For Women

Women still carry out most of the household and childcare duties within their families and are still paid less than men. These problems are exacerbated when there is a lack of childcare spots or when high fees outstrip women’s employment earnings. 

Public early childhood education and care creates opportunities for women to participate in and contribute to our society fairly and fully - through workforce participation, educational attainment, as well as volunteer service, community membership, and enhanced economic participation as wage earners and consumer spenders.


  • Alberta has the highest gender-based wage gap in the country at 41 per cent overall. A large part of the reason is that women cannot access affordable childcare and therefore need to turn down promotions or take part-time jobs, which are frequently low wage and precarious.
  • 68 per cent of all part-time jobs in Alberta are occupied by women and half of Alberta women working part-time cite inadequate or overly costly childcare as the reason.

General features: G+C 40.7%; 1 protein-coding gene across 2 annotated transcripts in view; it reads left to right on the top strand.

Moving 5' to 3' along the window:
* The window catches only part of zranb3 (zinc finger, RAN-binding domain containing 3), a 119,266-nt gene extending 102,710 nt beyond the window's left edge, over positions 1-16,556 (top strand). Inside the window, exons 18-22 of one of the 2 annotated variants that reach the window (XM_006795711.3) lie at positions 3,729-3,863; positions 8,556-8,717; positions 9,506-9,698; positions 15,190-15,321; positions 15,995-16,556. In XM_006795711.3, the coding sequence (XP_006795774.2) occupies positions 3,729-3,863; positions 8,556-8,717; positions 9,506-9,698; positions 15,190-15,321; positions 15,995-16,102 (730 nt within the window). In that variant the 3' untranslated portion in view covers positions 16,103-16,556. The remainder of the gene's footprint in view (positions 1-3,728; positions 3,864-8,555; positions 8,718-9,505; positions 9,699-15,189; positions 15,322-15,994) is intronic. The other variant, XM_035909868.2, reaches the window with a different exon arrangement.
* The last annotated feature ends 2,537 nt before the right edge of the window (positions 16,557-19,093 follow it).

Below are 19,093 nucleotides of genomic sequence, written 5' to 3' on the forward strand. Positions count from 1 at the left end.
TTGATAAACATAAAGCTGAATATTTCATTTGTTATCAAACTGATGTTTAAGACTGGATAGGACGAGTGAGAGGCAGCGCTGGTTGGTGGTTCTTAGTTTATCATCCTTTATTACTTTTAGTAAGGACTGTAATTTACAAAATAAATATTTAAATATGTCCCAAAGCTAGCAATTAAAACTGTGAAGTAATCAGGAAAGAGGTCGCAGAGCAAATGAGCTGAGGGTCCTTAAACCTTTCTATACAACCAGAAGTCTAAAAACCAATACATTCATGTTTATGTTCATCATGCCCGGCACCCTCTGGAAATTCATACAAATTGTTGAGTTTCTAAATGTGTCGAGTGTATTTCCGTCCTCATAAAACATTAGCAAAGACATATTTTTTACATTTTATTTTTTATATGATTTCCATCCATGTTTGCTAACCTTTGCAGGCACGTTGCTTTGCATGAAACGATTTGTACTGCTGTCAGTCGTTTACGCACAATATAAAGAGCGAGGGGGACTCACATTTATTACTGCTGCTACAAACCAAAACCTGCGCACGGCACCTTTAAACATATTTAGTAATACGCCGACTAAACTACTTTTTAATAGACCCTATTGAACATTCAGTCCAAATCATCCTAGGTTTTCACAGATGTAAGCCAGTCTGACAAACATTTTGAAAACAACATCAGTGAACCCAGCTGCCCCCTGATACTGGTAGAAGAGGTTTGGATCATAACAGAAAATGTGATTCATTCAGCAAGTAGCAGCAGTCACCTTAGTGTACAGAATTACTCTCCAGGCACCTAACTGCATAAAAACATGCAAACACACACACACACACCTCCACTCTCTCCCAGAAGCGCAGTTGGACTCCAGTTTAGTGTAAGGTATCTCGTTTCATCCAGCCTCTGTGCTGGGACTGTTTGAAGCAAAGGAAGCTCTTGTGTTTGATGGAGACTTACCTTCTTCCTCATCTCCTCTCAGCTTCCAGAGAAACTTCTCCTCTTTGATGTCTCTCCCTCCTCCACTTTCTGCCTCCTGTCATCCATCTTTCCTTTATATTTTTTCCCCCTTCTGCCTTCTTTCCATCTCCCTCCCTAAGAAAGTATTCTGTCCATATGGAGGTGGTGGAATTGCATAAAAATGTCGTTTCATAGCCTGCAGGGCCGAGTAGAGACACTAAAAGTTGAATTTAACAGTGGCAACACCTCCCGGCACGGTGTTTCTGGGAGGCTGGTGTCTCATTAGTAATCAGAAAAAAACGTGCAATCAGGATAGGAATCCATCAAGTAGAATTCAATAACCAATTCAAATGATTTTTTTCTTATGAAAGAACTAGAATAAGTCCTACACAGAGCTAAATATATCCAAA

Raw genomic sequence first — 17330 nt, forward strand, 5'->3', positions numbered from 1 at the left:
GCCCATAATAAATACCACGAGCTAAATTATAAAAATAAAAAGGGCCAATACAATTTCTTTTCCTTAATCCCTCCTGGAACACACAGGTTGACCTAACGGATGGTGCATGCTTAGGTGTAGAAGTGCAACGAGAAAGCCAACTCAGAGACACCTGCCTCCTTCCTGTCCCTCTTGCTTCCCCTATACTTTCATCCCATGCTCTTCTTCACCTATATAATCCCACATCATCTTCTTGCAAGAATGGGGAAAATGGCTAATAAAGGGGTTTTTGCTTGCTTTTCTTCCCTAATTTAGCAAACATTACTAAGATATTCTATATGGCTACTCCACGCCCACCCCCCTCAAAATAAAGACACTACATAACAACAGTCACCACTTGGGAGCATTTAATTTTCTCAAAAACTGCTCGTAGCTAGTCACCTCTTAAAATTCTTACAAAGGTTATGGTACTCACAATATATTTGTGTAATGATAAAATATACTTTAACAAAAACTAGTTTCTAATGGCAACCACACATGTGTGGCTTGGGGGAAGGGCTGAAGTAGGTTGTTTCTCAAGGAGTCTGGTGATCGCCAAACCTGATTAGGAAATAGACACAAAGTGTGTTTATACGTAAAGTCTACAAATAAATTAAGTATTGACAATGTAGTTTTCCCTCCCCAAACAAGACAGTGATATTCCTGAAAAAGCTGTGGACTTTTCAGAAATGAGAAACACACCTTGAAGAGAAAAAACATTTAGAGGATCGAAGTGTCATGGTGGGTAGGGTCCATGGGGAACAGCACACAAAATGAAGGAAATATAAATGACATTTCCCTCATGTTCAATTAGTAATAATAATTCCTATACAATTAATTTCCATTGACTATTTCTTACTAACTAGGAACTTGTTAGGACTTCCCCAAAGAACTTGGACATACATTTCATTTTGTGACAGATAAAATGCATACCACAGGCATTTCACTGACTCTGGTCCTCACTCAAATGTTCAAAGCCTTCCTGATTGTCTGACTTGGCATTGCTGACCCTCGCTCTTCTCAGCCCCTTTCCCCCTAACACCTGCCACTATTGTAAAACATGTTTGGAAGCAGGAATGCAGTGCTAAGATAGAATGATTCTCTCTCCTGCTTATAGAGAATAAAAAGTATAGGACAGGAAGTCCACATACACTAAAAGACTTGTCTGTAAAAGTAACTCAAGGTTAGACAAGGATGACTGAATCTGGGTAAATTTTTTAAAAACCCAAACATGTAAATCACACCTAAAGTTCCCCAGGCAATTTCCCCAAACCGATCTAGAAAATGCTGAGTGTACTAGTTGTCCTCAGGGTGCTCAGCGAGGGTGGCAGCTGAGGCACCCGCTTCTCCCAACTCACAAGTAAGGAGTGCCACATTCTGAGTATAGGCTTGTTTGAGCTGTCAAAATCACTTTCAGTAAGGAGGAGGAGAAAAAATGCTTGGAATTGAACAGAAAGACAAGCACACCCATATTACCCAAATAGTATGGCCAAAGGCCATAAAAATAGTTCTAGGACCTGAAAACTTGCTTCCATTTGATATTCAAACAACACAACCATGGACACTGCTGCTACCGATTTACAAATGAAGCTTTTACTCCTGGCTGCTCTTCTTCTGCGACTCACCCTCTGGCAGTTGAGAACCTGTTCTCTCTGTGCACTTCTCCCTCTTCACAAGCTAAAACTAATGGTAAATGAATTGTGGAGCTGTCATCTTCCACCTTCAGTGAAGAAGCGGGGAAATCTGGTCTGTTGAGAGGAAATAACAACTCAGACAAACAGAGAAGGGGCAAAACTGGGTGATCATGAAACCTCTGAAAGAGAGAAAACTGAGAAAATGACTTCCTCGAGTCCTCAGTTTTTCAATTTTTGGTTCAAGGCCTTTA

• Alberta mothers with children aged 0 to 5 have the lowest employment rates in the country. The proportion of women with young children who are in the Alberta workforce has dropped since the 1990s.
  • Alberta women spend 35 hours each week – the equivalent to a standard full-time job – on unpaid work, including childcare, which is double the amount of time men spend on unpaid work.

Key facts:

  • Affordable ECEC spaces allow women to participate in the workforce and plan for the needs of their job scheduling. A Quebec study showed that their government’s investment in affordable childcare spaces increased female labour participation by 3.8 per cent or about 70,000 jobs, grew GDP by 1.7 per cent and brought in about $2.2 billion in extra tax revenues on both income and consumption. That’s money that can be returned to social programs that create more fairness for all.
  • If unpaid care work was recognized and compensated, we could add an additional 20 to 60 per cent of GDP to the global economy. Creating quality ECEC spaces for each child means that childcare workers (mainly women) are compensated fairly for their caring work and it means that mothers can contribute to expanded economic activity.
  • By investing in regulated childcare spaces, we create jobs and enable women to return to the workforce, which increases earnings and productivity, building a stronger tax base, driving up consumer spending and GDP, and acting as a stimulus for the overall economy. It also reduces the economic loss that happens when women are “priced out” of childcare due to high costs and end up leaving the workforce entirely, taking with them years of training, education and experience. Valuing ECEC helps tilt the balance of fairness for caring work and full lives for women.